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WEEK OF APRIL 18, 2022

Patients increasingly suing hospitals over data breaches

  • Fifty-eight lawsuits were filed in 2021, with 43 of them filed against healthcare organizations, the largest percentage among all industries.
  • Industries are increasingly being sued by consumers for data breaches, but the sector with the biggest litigation increase is healthcare, according to new findings from the law firm BakerHostetler.
  • In fact, healthcare comprises 23% of lawsuits due to data breaches. The next highest after that is business and professional services at 17%, followed by finance and insurance (15%), education (12%) and manufacturing (10%).
  • One of the few bright spots for the industry was in “days to acceptable restoration,” or the amount of time it took to return to normal. For healthcare, it was 6.1 days, the second-fastest behind the energy and technology sector, at 4.6 days.


Danske Bank fined $1.5M for data processing failures under GDPR

  • The Danish Data Protection Agency (Datatilsynet) has reported Danske Bank to the police and fined it 10 million Danish kroner (U.S. $1.47 million) for violations of the European Union’s General Data Protection Regulation (GDPR).
  • The regulator recommended the Danish prosecution service impose its own separate fine over the bank’s failure to erase customers’ personal data in its systems.
  • The regulator began its investigation in November 2020 after Danske Bank self-reported concerns it was storing personal data longer than necessary and that its systems were not fully GDPR compliant.


Fox News data leak exposed 13 million records including Personally Identifiable Information and celebrity details

  • A Fox News data leak reportedly exposed at least 13 million records, including personally identifiable information and content management data via a cloud storage configuration error.
  • According to a Website Planet research team led by Jeremiah Fowler, the 58 GB trove was left open without a username or password, allowing anybody with an internet connection to access it.
  • Fowler noted that the leak posed a significant threat by exposing the environment’s backend structure, technical information, and internal email addresses.


Hetzner lost customer data and gave 20€ as compensation

  • Hetzner, which operates several data centers in Germany and Finland, suffered a rare occurrence of multiple hardware failures that have wiped some customers’ snapshots, with no way of recovering them.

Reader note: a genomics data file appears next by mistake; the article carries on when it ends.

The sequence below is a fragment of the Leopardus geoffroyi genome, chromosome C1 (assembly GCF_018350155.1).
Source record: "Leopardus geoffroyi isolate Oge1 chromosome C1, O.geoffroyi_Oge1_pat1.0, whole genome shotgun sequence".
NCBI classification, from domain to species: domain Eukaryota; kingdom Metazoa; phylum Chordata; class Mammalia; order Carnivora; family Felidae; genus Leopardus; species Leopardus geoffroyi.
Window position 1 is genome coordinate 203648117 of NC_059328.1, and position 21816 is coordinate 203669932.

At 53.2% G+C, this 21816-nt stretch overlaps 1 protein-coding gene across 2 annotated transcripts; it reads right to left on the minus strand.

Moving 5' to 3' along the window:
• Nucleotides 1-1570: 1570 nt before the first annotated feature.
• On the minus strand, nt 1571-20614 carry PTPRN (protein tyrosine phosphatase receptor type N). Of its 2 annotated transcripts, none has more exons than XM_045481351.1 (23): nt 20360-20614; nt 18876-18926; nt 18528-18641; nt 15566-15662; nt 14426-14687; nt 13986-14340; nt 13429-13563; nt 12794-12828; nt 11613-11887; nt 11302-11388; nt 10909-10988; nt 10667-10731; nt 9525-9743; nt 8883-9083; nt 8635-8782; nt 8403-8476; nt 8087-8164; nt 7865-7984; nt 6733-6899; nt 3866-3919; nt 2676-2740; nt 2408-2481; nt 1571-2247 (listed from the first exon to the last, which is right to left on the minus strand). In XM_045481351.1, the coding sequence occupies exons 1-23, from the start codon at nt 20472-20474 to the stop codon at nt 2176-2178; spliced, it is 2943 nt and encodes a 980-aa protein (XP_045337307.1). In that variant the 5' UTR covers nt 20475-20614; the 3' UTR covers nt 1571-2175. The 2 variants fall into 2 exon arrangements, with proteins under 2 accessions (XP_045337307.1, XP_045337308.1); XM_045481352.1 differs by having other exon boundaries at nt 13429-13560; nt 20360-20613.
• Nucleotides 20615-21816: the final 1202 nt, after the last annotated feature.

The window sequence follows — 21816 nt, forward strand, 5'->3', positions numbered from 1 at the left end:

• The news of this data loss comes from a letter shared by a Hetzner customer on Y Combinator stating one of Hetzner’s clusters located in Nuremberg was impacted by a very unfortunate series of events where multiple disks failed in brief succession.
  • According to that notice, Hetzner’s cloud services achieve data security by copying the snapshots across three hard disks, so even if two fail, the data will still be available. In this case, though, not even that redundancy level was enough to save the customers’ data.


Oil India suffers cyber attack, receives Rs 57 crore ransom demand

  • PSU major Oil India, which suffered a cyberattack disrupting its operations in Assam, has received a ransom demand of USD 75,00,000 (over Rs 57 crore) from the perpetrator.
  • A case was registered under various sections of the Indian Penal Code and the Information Technology Act, 2000, after the company lodged a complaint with the police.
  • The public sector undertaking OIL and the government exchequer have incurred a huge financial loss due to the cyberattack – ransomware, as the business through the IT system has been seriously affected, OIL Manager (Security) Sachin Kumar said in the police complaint.


Ukraine conflict heightens US military’s data privacy vulnerabilities

  • Amid the artillery strikes and armored assaults, several quieter aspects of Russia’s invasion of Ukraine require closer attention, including targeted phishing and malicious data mining.
  • Russian operators, or at least their supporters, have flooded the inboxes of Ukrainians, particularly military service members, with malware-laden email. This tactic can be used to distribute disinformation and amass personal data to further their effort of compiling lists of Ukrainians for detention and harm.
  • Similarly, thousands of text messages have reportedly been sent to local police and military members. This risk is not unique to Ukraine, and U.S. leaders must take steps now to harden the United States and protect its service members against similar tactics.